Title: Army Captain, Civil War Medal of Honor; health inspector, city bureau chief, nursing home superintendent
Birthdate: August 9, 1841
Death Date: September 25, 1927
Plot Location: Section 204, Lot 17, Philadelphia, PA. GPS: 39.9329 N, 075.2351 W
Sylvester was born in Chester County, Pennsylvania but grew up in Philadelphia, where patriotism was strong as the Civil War broke out on April 12, 1861.He was 19 when he joined the Army nine days later. Thinking “the rebellion” might be short-lived, enlistments were only for three months, so Private Martin served his term with the 23rd Pennsylvania Infantry in Maryland and Virginia before being mustered out on July 31. He reenlisted September 14, this time with Company F of the 88th Pennsylvania Infantry.
A year later Sylvester was wounded at the Battle of Antietam. To replace the positions of others lost in the battle, he was promoted to 2nd Lieutenant on November 11, 1862. Three months later he was made 1st Lieutenant, and was in command of Company K in July when the regiment fought in the first day’s fighting at Gettysburg.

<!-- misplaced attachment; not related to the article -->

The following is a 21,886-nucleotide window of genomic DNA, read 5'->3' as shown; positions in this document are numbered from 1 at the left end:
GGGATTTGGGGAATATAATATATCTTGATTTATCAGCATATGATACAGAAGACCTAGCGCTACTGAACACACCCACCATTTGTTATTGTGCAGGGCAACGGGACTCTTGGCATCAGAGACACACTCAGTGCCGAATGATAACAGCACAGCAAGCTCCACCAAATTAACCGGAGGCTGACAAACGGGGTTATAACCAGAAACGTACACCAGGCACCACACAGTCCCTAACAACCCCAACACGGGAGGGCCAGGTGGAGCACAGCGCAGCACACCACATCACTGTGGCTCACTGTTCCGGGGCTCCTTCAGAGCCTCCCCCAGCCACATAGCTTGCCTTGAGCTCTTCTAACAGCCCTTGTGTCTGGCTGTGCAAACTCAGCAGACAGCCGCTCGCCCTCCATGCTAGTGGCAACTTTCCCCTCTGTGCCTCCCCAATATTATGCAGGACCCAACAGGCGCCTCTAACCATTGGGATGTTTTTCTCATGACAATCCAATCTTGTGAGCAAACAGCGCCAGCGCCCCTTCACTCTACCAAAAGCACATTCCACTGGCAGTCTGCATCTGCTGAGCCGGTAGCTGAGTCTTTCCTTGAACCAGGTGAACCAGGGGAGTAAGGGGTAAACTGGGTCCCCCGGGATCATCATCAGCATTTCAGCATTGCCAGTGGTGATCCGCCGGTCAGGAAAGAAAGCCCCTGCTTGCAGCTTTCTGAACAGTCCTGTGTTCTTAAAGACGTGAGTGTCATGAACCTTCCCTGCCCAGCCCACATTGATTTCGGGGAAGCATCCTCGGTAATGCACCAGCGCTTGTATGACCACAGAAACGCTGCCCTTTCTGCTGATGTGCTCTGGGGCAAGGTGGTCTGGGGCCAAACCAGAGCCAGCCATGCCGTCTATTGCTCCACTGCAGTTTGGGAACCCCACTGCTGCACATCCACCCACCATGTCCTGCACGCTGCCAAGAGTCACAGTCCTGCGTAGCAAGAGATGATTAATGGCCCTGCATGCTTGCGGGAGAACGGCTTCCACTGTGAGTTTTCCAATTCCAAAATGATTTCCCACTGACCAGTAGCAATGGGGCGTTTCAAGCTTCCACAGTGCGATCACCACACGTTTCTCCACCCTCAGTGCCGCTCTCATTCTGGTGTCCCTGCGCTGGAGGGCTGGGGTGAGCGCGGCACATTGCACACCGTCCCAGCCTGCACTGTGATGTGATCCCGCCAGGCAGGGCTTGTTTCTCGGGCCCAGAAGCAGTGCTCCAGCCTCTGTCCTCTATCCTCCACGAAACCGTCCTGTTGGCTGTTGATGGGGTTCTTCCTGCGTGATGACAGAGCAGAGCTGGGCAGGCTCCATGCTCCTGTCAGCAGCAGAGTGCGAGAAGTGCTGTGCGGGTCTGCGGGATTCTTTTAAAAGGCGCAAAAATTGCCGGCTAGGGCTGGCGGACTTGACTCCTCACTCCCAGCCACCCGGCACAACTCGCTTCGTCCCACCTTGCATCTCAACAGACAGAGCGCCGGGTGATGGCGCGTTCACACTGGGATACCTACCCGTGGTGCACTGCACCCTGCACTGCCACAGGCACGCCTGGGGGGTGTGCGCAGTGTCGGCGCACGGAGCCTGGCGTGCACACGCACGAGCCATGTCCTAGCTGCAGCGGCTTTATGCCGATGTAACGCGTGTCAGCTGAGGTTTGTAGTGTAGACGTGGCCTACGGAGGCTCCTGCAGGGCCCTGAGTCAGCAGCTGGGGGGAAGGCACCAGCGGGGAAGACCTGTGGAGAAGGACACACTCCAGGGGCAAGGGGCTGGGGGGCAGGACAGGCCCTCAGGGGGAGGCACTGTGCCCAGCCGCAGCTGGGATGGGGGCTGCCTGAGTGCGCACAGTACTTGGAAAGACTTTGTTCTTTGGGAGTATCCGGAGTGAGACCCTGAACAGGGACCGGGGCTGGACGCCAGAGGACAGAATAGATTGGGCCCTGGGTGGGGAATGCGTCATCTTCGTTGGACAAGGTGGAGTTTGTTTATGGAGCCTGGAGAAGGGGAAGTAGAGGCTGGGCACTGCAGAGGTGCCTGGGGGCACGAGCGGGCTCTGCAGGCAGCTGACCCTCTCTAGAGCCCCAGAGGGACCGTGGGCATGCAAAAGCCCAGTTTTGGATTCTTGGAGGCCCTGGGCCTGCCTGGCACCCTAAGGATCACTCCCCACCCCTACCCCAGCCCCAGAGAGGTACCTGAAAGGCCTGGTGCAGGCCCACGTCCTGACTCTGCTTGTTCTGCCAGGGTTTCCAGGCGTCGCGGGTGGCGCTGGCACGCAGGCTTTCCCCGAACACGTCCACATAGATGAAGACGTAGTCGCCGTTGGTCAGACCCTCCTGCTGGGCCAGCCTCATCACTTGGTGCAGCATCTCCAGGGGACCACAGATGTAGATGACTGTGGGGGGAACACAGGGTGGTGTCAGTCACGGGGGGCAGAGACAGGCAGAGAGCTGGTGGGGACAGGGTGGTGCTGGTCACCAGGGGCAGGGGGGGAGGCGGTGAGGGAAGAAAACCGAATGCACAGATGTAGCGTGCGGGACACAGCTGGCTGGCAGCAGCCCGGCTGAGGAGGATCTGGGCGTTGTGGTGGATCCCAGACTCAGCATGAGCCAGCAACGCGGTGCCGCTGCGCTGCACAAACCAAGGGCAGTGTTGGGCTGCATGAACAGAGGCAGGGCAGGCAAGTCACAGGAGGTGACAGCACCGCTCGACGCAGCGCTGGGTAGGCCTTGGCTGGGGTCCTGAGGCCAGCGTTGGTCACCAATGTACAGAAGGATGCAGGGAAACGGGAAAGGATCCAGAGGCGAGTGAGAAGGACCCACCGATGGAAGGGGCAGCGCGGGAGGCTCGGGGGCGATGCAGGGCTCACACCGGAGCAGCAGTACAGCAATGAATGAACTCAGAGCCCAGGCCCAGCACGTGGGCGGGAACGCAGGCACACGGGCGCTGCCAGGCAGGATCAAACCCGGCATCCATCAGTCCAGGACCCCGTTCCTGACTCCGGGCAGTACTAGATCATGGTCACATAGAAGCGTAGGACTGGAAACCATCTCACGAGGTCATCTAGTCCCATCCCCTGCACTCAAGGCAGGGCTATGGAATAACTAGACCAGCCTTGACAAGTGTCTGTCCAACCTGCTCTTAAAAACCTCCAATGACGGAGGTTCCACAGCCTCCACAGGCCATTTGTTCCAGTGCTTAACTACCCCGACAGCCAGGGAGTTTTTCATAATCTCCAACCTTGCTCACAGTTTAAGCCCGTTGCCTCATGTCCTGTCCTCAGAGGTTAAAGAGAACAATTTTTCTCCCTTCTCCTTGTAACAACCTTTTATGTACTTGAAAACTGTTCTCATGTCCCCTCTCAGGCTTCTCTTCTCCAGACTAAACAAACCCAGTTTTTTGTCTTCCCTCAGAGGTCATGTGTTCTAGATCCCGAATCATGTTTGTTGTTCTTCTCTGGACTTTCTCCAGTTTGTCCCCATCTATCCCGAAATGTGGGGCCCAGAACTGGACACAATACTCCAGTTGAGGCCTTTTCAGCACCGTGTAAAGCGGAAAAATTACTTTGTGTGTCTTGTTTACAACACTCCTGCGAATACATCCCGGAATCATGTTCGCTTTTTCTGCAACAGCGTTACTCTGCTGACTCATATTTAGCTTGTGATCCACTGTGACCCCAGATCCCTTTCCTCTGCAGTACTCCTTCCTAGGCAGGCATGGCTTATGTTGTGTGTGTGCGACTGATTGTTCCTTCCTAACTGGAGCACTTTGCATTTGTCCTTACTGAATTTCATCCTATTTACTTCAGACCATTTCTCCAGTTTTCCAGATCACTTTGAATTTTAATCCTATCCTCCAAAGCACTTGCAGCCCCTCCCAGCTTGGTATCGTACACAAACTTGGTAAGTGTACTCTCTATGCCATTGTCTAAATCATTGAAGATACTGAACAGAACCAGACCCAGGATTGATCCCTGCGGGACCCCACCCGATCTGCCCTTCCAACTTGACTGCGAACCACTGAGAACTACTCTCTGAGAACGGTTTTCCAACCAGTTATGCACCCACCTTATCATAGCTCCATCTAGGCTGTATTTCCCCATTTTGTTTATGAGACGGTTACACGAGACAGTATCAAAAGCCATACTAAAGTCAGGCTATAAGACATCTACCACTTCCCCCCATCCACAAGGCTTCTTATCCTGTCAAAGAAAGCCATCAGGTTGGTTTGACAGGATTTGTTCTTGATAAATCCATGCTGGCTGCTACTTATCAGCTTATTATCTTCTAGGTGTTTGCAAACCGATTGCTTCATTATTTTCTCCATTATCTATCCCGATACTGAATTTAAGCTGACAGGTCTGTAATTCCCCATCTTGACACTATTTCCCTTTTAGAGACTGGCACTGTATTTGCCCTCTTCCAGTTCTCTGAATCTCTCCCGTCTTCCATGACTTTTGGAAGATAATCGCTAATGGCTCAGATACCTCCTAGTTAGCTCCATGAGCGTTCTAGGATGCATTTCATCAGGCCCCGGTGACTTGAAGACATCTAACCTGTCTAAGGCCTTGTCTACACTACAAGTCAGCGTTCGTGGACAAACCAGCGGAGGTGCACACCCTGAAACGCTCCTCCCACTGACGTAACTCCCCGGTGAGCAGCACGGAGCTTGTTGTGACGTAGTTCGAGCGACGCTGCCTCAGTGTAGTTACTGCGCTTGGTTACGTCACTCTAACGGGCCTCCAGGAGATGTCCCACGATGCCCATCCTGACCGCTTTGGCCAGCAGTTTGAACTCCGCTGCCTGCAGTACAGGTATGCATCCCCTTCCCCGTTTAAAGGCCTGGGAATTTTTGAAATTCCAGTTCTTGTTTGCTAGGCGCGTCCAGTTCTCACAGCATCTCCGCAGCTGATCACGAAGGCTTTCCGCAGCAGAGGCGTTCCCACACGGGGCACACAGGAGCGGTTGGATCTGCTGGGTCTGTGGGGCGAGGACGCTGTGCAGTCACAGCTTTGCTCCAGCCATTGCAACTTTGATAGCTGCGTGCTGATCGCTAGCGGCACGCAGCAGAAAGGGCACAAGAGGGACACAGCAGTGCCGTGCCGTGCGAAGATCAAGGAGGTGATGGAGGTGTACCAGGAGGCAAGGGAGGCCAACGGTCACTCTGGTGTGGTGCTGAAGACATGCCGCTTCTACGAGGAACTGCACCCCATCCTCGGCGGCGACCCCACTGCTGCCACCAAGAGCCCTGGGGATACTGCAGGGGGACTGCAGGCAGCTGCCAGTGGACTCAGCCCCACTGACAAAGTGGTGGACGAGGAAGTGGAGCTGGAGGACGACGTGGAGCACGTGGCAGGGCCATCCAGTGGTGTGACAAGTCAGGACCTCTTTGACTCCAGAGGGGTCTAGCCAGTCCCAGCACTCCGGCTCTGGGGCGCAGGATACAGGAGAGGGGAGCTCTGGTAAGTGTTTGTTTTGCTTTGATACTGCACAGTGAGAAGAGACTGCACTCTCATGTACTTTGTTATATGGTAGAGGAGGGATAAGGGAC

The following year, the 88th was sent south of Petersburg, Virginia to destroy a rail line supplying the Confederate Army from their only remaining major port at Wilmington, North Carolina. Sylvester had just turned 23, and the bravery he displayed at the August 19, 1864 Battle of Weldon Railroad, Virginia would be recognized with the Medal of Honor and these words: “Lieutenant Martin gallantly made a most dangerous reconnaissance, discovering the position of the enemy and enabling the division to repulse an attack made in strong force.” He was given the award 30 years later, on April 5, 1894.
Commissioned Captain on January 30, 1865, he was severely wounded at the February 7, 1865 Battle of Hatcher’s Run. Although never mustered in at his Captains rank, he served through the end of the conflict, and was honorably discharged on June 7, 1865.
After the war he married Sarah Sykes in Philadelphia and had five children before she died in 1877. Two died in infancy and were buried with Sarah at Mount Moriah. Sylvester was a city health inspector until 1873 when he transferred to the Bureau of Street Cleaning. He became chief of the Bureau in 1888.
He married Mary, his second wife, in 1893 but she died three years later. Just after the turn of the century Sylvester moved to Erie, Pennsylvania, to become Superintendent of the Pennsylvania Soldiers and Sailors Home. There he married his third wife Cecelia, retired in his eighties, died September 25, 1927, and was buried beside his first wife back in Philadelphia.
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